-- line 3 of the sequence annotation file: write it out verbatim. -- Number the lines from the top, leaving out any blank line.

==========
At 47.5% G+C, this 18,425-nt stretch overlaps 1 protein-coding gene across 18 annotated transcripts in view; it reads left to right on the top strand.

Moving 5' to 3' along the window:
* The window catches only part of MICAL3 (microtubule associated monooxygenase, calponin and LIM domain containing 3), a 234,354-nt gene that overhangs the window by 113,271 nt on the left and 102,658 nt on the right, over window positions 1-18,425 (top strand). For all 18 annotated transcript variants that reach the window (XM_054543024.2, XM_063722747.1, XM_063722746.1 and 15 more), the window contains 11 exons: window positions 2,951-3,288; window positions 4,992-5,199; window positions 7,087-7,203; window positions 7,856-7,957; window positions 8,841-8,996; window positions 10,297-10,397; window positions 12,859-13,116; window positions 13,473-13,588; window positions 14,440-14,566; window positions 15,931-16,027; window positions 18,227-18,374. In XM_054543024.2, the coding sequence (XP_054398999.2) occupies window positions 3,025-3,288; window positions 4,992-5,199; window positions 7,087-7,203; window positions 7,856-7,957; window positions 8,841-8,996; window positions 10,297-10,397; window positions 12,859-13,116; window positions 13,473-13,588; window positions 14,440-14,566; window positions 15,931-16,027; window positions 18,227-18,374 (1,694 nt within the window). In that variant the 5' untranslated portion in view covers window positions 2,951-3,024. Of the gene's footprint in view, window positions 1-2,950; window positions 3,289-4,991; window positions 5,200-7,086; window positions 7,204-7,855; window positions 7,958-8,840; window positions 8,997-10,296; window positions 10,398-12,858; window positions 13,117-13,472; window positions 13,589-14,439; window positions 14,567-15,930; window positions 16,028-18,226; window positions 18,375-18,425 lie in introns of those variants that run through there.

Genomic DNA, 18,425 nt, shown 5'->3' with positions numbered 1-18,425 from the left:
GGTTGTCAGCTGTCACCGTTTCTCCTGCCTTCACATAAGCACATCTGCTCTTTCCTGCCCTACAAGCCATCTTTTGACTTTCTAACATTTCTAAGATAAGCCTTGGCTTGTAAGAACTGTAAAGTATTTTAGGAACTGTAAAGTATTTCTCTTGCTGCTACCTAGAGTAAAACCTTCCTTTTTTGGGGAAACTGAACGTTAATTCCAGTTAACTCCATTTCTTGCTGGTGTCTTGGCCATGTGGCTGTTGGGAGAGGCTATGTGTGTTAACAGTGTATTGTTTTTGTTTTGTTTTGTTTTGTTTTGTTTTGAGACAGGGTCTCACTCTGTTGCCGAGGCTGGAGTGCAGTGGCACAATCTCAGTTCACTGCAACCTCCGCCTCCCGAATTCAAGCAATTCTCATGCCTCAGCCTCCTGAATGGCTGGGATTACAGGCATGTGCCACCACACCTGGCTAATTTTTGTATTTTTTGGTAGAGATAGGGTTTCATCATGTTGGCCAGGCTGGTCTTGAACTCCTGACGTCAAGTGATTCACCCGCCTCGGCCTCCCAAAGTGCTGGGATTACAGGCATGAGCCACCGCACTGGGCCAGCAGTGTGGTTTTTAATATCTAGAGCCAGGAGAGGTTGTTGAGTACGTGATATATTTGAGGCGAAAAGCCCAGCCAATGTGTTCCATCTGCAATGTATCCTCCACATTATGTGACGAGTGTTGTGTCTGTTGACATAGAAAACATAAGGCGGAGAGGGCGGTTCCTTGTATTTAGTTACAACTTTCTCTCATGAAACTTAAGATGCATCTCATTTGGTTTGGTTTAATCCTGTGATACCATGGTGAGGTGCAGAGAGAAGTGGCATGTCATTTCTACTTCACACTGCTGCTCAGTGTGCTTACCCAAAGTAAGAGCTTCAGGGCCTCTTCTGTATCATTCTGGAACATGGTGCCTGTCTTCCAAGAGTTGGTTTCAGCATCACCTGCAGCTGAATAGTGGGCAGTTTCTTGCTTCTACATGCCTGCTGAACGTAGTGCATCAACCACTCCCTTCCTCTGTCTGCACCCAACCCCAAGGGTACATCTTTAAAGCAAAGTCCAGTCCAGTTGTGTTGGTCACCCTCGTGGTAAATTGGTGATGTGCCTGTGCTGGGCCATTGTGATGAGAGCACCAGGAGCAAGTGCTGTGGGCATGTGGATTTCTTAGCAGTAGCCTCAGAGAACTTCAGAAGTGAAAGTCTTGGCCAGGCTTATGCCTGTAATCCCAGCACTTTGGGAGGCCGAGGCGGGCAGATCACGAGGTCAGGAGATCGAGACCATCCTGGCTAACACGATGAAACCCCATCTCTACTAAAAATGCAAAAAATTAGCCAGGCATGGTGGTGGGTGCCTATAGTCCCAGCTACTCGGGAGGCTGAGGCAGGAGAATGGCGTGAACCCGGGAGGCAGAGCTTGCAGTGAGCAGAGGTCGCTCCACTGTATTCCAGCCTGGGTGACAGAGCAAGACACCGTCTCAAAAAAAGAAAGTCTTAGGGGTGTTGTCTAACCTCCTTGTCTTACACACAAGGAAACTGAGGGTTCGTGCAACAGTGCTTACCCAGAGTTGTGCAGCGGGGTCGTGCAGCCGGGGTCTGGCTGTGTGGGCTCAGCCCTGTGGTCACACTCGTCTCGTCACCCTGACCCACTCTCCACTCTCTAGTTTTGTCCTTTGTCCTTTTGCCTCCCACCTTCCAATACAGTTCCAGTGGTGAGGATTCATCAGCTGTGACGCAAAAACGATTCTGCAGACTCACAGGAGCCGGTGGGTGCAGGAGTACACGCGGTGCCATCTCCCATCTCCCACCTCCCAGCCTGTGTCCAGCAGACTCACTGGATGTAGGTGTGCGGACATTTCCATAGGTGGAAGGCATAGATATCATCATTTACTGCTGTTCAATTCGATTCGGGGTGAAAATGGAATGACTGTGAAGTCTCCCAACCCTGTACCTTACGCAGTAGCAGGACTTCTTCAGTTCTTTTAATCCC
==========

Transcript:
* The window catches only part of MICAL3 (microtubule associated monooxygenase, calponin and LIM domain containing 3), a 234,354-nt gene that overhangs the window by 113,271 nt on the left and 102,658 nt on the right, over window positions 1-18,425 (top strand). For all 18 annotated transcript variants that reach the window (XM_054543024.2, XM_063722747.1, XM_063722746.1 and 15 more), the window contains 11 exons: window positions 2,951-3,288; window positions 4,992-5,199; window positions 7,087-7,203; window positions 7,856-7,957; window positions 8,841-8,996; window positions 10,297-10,397; window positions 12,859-13,116; window positions 13,473-13,588; window positions 14,440-14,566; window positions 15,931-16,027; window positions 18,227-18,374. In XM_054543024.2, the coding sequence (XP_054398999.2) occupies window positions 3,025-3,288; window positions 4,992-5,199; window positions 7,087-7,203; window positions 7,856-7,957; window positions 8,841-8,996; window positions 10,297-10,397; window positions 12,859-13,116; window positions 13,473-13,588; window positions 14,440-14,566; window positions 15,931-16,027; window positions 18,227-18,374 (1,694 nt within the window). In that variant the 5' untranslated portion in view covers window positions 2,951-3,024. Of the gene's footprint in view, window positions 1-2,950; window positions 3,289-4,991; window positions 5,200-7,086; window positions 7,204-7,855; window positions 7,958-8,840; window positions 8,997-10,296; window positions 10,398-12,858; window positions 13,117-13,472; window positions 13,589-14,439; window positions 14,567-15,930; window positions 16,028-18,226; window positions 18,375-18,425 lie in introns of those variants that run through there.